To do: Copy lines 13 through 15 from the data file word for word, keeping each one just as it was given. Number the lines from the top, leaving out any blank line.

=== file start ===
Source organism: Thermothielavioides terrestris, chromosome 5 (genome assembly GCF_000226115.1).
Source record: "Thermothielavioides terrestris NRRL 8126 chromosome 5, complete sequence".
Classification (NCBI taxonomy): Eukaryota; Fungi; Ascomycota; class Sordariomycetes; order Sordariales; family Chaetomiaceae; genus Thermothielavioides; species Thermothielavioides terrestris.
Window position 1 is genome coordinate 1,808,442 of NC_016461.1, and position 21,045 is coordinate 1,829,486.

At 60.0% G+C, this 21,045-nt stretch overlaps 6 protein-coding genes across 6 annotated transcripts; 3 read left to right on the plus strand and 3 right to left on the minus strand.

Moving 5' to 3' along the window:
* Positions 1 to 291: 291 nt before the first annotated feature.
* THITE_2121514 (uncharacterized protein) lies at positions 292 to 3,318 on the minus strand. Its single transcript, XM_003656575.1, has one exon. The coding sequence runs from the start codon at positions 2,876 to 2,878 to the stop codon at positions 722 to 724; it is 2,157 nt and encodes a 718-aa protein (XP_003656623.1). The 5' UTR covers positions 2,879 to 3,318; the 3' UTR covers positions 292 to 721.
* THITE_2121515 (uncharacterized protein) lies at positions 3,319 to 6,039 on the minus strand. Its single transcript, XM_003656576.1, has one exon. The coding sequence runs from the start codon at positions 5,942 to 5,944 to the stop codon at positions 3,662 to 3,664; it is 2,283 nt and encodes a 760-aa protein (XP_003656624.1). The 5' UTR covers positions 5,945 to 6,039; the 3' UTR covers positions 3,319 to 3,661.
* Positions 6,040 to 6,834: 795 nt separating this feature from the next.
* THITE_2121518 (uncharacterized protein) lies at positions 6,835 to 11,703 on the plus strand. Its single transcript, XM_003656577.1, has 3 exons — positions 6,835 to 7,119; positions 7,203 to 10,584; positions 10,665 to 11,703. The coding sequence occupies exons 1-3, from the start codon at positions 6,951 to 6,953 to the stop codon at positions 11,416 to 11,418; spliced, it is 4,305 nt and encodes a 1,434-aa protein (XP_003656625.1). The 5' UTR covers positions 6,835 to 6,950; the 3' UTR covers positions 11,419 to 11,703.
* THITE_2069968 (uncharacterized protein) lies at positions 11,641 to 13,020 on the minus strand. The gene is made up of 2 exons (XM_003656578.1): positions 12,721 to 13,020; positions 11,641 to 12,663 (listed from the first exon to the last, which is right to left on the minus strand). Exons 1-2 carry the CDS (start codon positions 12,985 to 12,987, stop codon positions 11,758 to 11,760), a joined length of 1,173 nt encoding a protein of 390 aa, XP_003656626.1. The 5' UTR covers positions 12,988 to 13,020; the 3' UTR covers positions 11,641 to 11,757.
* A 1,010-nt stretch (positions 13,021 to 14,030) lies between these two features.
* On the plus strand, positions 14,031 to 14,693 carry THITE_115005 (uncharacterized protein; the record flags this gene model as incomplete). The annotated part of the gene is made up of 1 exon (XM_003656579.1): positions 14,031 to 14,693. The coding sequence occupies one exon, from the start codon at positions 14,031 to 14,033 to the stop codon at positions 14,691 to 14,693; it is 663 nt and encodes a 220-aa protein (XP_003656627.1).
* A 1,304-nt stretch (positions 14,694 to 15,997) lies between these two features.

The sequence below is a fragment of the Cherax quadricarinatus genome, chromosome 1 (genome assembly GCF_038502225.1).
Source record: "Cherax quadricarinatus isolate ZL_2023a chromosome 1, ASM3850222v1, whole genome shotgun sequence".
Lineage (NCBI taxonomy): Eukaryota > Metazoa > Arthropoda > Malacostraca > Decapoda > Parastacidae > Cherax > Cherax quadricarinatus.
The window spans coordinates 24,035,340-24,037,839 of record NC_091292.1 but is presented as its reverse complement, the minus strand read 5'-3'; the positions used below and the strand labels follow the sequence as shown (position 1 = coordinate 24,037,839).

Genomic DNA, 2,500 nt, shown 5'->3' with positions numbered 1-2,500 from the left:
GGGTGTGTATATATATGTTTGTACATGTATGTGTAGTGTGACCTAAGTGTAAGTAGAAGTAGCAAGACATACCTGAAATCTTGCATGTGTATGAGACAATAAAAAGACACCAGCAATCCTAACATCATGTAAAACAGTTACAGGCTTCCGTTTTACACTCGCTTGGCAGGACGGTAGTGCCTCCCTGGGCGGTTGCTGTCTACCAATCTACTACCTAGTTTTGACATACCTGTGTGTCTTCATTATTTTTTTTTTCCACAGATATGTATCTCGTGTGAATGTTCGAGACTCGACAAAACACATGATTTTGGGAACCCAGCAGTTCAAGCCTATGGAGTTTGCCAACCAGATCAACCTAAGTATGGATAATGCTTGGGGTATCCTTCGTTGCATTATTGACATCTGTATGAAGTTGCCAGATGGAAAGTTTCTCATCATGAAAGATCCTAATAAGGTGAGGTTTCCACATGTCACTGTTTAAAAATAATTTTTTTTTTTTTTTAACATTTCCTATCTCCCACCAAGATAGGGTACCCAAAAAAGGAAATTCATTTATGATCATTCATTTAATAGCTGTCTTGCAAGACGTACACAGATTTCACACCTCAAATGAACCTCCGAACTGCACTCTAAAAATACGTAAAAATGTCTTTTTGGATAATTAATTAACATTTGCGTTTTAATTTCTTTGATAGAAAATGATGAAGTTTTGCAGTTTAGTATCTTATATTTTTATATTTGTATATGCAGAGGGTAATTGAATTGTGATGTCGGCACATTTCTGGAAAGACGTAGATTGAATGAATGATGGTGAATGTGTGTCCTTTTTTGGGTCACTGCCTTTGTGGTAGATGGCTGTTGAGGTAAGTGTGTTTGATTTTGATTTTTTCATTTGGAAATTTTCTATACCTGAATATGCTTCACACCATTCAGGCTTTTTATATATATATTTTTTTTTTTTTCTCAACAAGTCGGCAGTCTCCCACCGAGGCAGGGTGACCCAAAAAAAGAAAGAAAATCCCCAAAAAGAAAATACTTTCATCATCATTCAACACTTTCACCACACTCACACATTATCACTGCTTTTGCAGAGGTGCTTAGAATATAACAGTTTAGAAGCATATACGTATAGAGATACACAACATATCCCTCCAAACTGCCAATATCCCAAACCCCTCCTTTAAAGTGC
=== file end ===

* A 1,010-nt stretch (positions 13,021 to 14,030) lies between these two features.
* On the plus strand, positions 14,031 to 14,693 carry THITE_115005 (uncharacterized protein; the record flags this gene model as incomplete). The annotated part of the gene is made up of 1 exon (XM_003656579.1): positions 14,031 to 14,693. The coding sequence occupies one exon, from the start codon at positions 14,031 to 14,033 to the stop codon at positions 14,691 to 14,693; it is 663 nt and encodes a 220-aa protein (XP_003656627.1).
* A 1,304-nt stretch (positions 14,694 to 15,997) lies between these two features.